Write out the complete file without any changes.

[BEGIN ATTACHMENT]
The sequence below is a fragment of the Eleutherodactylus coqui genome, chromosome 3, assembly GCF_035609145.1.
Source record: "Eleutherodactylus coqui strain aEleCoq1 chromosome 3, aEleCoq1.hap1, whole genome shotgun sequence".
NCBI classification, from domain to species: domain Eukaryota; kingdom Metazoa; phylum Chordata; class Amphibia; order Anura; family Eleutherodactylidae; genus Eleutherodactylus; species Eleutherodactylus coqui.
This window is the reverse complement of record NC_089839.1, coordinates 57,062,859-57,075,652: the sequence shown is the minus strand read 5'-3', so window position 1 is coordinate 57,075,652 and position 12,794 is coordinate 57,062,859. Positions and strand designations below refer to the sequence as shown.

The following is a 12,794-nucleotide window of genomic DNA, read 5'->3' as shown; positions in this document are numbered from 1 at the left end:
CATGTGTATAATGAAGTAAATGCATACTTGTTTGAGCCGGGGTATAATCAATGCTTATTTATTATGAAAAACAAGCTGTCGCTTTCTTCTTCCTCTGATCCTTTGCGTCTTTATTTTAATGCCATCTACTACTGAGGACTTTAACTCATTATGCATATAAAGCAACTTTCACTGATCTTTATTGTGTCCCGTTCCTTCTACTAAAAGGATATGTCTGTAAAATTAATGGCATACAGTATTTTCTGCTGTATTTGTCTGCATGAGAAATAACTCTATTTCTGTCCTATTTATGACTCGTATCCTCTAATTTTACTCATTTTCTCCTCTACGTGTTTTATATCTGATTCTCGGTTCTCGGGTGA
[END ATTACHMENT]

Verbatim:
The sequence below is a fragment of the Eleutherodactylus coqui genome, chromosome 3, assembly GCF_035609145.1.
Source record: "Eleutherodactylus coqui strain aEleCoq1 chromosome 3, aEleCoq1.hap1, whole genome shotgun sequence".
NCBI classification, from domain to species: domain Eukaryota; kingdom Metazoa; phylum Chordata; class Amphibia; order Anura; family Eleutherodactylidae; genus Eleutherodactylus; species Eleutherodactylus coqui.
This window is the reverse complement of record NC_089839.1, coordinates 57,062,859-57,075,652: the sequence shown is the minus strand read 5'-3', so window position 1 is coordinate 57,075,652 and position 12,794 is coordinate 57,062,859. Positions and strand designations below refer to the sequence as shown.

The following is a 12,794-nucleotide window of genomic DNA, read 5'->3' as shown; positions in this document are numbered from 1 at the left end:
CATGTGTATAATGAAGTAAATGCATACTTGTTTGAGCCGGGGTATAATCAATGCTTATTTATTATGAAAAACAAGCTGTCGCTTTCTTCTTCCTCTGATCCTTTGCGTCTTTATTTTAATGCCATCTACTACTGAGGACTTTAACTCATTATGCATATAAAGCAACTTTCACTGATCTTTATTGTGTCCCGTTCCTTCTACTAAAAGGATATGTCTGTAAAATTAATGGCATACAGTATTTTCTGCTGTATTTGTCTGCATGAGAAATAACTCTATTTCTGTCCTATTTATGACTCGTATCCTCTAATTTTACTCATTTTCTCCTCTACGTGTTTTATATCTGATTCTCGGTTCTCGGGTGA